Friday, July 8, 2016

Camus: Neither Victims Nor Executioners

Albert Camus (1913 – 1960)
"There are causes worth dying for, but none worth killing for."

As I type, four police officers are now confirmed dead from sniper attacks on the police at a peaceful Black Lives Matter protest in Dallas following the police shootings of Philando Castile and Alton Sterling. Much ink will be spilled in the coming days about these tragic events, their causes, and possible solutions. For now, my thoughts return to Camus' classic cold war essay: "Neither Victims Nor Executioners." It was written for a different time, and a different context, but his powerful words still resonate today...

Neither Victims Nor Executioners
Yes, we must raise our voices. Up to this point, I have refrained from
appealing to emotion. We are being torn apart by a logic of history which
we have elaborated in every detail--a net which threatens to strangle us.
It is not emotion which can cut through the web of a logic which has
gone to irrational lengths, but only reason which can meet logic on its
own ground. But I should not want to leave the impression... that any
program for the future can get along without our powers of love and
indignation. I am well aware that it takes a powerful prime mover to get
men into motion and that it is hard to throw one's self into a struggle
whose objectives are so modest and where hope has only a rational basis--
and hardly even that. But the problem is not how to carry men away; it is
essential, on the contrary, that they not be carried away but rather that
they be made to understand clearly what they are doing.
To save what can be saved so as to open up some kind of future--that is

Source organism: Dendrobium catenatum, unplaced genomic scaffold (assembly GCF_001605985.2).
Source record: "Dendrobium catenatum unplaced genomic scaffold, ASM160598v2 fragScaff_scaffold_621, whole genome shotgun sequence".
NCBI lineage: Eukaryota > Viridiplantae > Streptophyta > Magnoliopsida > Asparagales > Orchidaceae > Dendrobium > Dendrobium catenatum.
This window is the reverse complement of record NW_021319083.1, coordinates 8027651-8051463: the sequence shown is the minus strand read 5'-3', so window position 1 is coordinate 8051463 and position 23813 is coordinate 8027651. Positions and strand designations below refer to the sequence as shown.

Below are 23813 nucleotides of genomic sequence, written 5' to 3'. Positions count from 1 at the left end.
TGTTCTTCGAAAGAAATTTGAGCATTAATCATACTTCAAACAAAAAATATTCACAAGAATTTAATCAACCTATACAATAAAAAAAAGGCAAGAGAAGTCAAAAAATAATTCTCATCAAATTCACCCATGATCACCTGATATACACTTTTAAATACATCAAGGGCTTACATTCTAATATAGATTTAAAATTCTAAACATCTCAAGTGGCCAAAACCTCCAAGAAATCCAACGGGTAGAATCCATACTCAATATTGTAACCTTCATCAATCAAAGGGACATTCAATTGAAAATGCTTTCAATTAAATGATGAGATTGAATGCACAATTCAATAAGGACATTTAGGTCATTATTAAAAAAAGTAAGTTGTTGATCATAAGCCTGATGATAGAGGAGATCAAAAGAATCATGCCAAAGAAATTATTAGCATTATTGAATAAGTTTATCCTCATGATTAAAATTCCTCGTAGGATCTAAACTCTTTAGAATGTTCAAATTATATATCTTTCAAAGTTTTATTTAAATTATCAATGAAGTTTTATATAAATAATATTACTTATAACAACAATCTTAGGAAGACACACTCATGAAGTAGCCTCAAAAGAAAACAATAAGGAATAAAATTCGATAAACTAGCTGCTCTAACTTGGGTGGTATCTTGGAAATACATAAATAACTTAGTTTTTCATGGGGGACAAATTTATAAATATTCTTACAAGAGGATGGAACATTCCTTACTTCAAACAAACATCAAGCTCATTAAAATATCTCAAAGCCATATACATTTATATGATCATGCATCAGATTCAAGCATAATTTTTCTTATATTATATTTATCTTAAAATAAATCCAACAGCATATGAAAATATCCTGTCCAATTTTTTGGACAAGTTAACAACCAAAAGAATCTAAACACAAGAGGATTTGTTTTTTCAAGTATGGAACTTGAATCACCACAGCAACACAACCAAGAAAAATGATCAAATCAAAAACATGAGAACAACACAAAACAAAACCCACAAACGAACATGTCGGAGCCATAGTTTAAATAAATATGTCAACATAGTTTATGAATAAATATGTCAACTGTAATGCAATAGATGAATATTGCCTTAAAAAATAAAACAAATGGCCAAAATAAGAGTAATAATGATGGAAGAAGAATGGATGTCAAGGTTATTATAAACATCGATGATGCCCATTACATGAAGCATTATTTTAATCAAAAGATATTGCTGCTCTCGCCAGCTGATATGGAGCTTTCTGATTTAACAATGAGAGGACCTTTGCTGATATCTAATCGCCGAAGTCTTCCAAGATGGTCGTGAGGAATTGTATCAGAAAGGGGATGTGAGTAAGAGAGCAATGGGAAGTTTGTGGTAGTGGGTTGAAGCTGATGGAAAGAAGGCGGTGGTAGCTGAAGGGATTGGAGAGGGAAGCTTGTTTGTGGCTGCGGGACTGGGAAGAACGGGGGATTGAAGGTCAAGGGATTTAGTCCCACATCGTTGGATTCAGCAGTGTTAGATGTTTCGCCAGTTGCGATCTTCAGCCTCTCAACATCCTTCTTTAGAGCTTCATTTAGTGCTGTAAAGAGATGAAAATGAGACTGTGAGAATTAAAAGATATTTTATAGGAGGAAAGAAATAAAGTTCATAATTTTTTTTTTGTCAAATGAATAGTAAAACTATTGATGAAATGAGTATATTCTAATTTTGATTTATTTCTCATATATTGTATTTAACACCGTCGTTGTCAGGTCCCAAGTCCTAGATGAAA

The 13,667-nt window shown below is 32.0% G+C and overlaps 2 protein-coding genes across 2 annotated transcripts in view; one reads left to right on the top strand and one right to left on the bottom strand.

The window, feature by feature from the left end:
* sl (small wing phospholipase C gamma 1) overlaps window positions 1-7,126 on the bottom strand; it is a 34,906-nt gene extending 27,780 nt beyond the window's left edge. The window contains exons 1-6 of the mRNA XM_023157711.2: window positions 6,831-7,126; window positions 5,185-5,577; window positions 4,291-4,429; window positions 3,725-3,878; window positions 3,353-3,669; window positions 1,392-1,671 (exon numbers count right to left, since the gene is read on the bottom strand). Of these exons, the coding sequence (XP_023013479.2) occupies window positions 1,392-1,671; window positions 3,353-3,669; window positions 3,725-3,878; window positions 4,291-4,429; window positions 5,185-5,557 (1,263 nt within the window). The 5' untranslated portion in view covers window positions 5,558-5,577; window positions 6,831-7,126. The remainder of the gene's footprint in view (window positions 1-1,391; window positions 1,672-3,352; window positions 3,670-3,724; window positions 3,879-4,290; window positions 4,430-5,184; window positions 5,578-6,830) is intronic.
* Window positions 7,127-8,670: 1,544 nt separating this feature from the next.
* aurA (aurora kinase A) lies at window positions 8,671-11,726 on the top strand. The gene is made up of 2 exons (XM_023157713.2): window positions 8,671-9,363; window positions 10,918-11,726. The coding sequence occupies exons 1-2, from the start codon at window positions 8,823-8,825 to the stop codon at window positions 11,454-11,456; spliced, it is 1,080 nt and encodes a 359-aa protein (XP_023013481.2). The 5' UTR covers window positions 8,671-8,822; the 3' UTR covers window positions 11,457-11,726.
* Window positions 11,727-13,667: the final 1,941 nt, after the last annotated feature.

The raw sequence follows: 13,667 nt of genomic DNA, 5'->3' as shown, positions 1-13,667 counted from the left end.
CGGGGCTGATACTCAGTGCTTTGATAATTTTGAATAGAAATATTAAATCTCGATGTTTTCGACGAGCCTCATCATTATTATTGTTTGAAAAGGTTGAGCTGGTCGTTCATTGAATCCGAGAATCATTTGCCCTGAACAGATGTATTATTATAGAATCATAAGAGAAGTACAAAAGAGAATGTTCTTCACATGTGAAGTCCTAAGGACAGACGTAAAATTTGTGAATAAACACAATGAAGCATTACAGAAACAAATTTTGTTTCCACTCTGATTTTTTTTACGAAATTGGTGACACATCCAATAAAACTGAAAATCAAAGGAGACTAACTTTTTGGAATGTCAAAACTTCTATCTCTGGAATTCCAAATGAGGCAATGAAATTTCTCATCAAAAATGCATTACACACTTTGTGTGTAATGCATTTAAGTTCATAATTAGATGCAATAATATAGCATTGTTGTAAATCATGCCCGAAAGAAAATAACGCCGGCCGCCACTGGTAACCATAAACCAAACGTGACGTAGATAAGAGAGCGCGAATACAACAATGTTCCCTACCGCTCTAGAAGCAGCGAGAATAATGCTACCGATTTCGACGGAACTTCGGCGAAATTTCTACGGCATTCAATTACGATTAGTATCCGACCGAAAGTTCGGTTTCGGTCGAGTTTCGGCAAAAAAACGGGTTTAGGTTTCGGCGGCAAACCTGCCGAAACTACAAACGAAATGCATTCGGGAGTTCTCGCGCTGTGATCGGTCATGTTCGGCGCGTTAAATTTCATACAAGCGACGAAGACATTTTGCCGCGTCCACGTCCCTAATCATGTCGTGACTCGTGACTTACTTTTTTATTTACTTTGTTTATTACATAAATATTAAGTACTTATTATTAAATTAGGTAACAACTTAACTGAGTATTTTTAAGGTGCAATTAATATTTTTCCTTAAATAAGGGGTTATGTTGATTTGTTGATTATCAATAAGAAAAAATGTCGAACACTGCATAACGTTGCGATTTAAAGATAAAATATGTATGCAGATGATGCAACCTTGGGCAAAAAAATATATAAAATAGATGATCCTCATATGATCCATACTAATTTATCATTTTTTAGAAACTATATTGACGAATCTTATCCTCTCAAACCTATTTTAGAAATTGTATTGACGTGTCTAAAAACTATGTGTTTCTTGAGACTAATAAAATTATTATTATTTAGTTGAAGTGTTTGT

the prime mover, the passion and the sacrifice that is required. It
demands only that we reflect and then decide, clearly, whether humanity's
lot must be made still more miserable in order to achieve far-off and
shadowy ends, whether we should accept a world bristling with arms where
brother kills brother; or whether, on the contrary, we should avoid
bloodshed and misery as much as possible so that we give a chance for
survival to later generations better equipped than we are.
For my part, I am fairly sure that I have made the choice. And, having
chosen, I think that I must speak out, that I must state that I will
never again be one of those, whoever they be, who compromise with murder,
and that I must take the consequences of such a decision. The thing is
done, and that is as far as I can go at present....
[T]here is no reason why some of us should not take on the job of keeping
alive, through the apocalyptic historical vista that stretches before us, a
modest thoughtfulness which, without pretending to solve everything, will
constantly be prepared to give some human meaning to everyday life.
The essential thing is that people should carefully weight the price
they must pay....

All I ask is that, in the midst of a murderous world, we agree to reflect
on murder and to make a choice. After that, we can distinguish those
who accept the consequences of being murderers themselves or the
accomplices of murderers, and those who refuse to do so with all their
force and being. Since this terrible dividing line does actually exist,
it will be a gain if it be clearly marked. Over the expanse of five
continents throughout the coming years an endless struggle is going to
be pursued between violence and friendly persuasion, a struggle in
which, granted, the former has a thousand times the chances of success
than that of the latter. But I have always held that, if he who bases his
hopes on human nature is a fool, he who gives up in the face of circum-
stances is a coward. And henceforth, the only honorable course will be
to stake everything on a formidable gamble: that words are more powerful
than munitions.
You can listen to a reading of a related Camus piece at a recent month-long celebration of his only visit to the US (in 1946):

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